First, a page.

Week 5: at Green Bay Packers (lost 23–26)[edit]

Trent Dilfer threw three interceptions and lost one fumble, but appeared to be leading Tampa Bay to a fourth quarter comeback victory on Sunday Night Football at Lambeau Field against the Green Bay Packers.

After falling behind 10–0, the Buccaneers managed a 13–13 tie at haltime. Trailing 19–16 with less than two minutes to go, Mike Alstott rumbled 22 yards for a go-ahead touchdown. Not to be denied, however, Brett Favre drove the Packers 73 yards in only 6 plays, and won the game 26–23.

The Buccaneers fell to 2–3 going into their bye week.

Week 7: Chicago Bears (won 6–3)[edit]

Both the Buccaneers and Chicago Bears suffered through offensive futility, in a division game which both teams combined for only 9 points. Slumping quarterback Trent Dilfer passed for only 121 yards, while fans booed him throughout the afternoon. Twice in the first quarter, Dilfer missed wide-open receivers in the endzone. Martin Gramatica scored two field goals in the first half for Tampa Bay's only points. With 45 seconds left, Derrick Brooks intercepted third-string quarterback Jim Miller to secure the win.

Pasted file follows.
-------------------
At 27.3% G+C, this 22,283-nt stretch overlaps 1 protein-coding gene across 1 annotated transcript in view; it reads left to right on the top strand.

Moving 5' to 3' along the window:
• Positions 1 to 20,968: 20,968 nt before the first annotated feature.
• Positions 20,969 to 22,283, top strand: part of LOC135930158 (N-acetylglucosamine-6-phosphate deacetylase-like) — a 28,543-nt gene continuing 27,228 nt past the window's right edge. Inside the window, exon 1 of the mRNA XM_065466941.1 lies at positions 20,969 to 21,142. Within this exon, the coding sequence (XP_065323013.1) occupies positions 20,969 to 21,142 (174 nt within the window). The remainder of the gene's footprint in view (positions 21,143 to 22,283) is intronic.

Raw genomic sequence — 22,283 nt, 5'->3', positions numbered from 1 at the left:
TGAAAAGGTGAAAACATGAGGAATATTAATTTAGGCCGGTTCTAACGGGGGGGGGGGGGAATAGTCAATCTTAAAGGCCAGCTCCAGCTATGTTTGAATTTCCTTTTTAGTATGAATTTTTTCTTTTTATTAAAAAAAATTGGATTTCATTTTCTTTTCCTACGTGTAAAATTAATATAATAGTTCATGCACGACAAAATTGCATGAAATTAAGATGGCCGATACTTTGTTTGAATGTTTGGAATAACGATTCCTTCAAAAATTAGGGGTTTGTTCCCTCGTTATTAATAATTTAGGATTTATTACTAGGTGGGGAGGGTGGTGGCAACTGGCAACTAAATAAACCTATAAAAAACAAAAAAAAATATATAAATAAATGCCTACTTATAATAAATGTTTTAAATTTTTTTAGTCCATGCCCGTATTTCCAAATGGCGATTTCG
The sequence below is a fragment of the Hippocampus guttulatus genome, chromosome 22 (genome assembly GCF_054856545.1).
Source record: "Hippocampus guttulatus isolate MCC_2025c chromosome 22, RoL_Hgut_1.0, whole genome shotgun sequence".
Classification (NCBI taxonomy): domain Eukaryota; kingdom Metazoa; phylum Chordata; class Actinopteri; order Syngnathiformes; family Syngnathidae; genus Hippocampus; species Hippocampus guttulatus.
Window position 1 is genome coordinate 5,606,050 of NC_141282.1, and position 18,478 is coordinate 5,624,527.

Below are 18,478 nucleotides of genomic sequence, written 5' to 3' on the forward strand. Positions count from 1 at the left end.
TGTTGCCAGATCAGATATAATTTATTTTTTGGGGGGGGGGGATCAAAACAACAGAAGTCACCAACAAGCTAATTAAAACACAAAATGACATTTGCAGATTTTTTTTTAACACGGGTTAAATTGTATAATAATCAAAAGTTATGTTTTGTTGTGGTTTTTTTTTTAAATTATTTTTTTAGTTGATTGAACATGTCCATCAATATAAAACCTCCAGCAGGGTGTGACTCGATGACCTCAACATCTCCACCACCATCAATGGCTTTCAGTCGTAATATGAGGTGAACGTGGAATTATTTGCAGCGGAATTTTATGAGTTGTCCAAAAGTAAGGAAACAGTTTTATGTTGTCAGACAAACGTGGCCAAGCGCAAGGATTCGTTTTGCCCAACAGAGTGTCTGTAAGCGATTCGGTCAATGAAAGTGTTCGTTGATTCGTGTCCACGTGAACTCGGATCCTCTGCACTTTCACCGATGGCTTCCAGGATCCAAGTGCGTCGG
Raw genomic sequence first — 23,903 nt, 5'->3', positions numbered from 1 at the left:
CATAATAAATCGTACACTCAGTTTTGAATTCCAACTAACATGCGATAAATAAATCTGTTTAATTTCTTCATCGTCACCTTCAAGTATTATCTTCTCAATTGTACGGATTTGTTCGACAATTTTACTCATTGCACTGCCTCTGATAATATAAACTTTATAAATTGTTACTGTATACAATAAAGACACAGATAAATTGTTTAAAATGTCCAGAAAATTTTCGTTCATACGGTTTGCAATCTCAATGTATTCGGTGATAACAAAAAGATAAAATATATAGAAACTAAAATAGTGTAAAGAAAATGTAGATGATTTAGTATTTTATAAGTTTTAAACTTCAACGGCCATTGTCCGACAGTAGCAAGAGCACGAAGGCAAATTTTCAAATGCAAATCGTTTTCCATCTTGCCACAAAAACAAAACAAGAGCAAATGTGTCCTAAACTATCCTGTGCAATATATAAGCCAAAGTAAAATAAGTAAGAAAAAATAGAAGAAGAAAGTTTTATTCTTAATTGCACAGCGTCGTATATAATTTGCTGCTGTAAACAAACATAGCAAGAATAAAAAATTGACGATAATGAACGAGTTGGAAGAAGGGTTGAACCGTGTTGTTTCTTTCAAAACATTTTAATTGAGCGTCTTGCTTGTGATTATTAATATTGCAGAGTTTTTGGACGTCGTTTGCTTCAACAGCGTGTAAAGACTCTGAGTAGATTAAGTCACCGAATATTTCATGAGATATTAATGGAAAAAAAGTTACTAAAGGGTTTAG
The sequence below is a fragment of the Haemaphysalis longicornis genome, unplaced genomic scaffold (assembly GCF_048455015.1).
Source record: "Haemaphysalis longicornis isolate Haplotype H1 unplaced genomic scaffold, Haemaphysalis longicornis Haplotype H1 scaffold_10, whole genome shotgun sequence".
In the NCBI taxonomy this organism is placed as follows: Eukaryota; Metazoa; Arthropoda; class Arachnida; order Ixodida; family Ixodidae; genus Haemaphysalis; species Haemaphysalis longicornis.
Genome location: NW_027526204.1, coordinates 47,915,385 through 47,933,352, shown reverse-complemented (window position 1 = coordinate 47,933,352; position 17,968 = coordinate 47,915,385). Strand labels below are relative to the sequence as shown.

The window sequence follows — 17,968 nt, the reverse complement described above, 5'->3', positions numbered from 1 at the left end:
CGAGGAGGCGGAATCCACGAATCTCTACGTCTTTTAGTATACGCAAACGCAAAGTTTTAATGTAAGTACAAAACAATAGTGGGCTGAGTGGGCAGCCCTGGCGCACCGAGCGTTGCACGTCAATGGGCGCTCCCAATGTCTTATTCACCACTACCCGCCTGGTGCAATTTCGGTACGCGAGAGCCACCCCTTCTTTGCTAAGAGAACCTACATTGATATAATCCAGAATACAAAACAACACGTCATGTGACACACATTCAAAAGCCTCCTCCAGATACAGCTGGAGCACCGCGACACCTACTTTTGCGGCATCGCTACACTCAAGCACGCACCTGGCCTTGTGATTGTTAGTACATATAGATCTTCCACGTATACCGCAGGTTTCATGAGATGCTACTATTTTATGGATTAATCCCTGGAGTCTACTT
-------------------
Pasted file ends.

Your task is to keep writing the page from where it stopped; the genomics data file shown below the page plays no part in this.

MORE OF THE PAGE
Week 8: at Detroit Lions (lost 3–20)[edit]

The biggest news going into the game was the benching of quarterback Trent Dilfer. Back-up Eric Zeier was named the starter for week 8. On Sunday Night Football, the Buccaneers visited the Detroit Lions.

Trailing 17–3 late in the third quarter, the Buccaneers appeared to reach the endzone and shift the game's momentum. Warrick Dunn caught a 12-yard touchdown pass from Zeier, and the team lined up for the extra point, and a certain 17–10 score. With only ten men on the field, and confusion among the Buccaneers players, a delay of game penalty was incurred. During the delay, the Lions sidelines took the opportunity to throw the challenge flag, and the touchdown was reviewed. The replay showed Dunn was down at the one-yard line, and play continued. Moments later, Mike Alstott fumbled away the ball at the 2, and the Lions recovered. A field goal off the turnover iced the game for Detroit.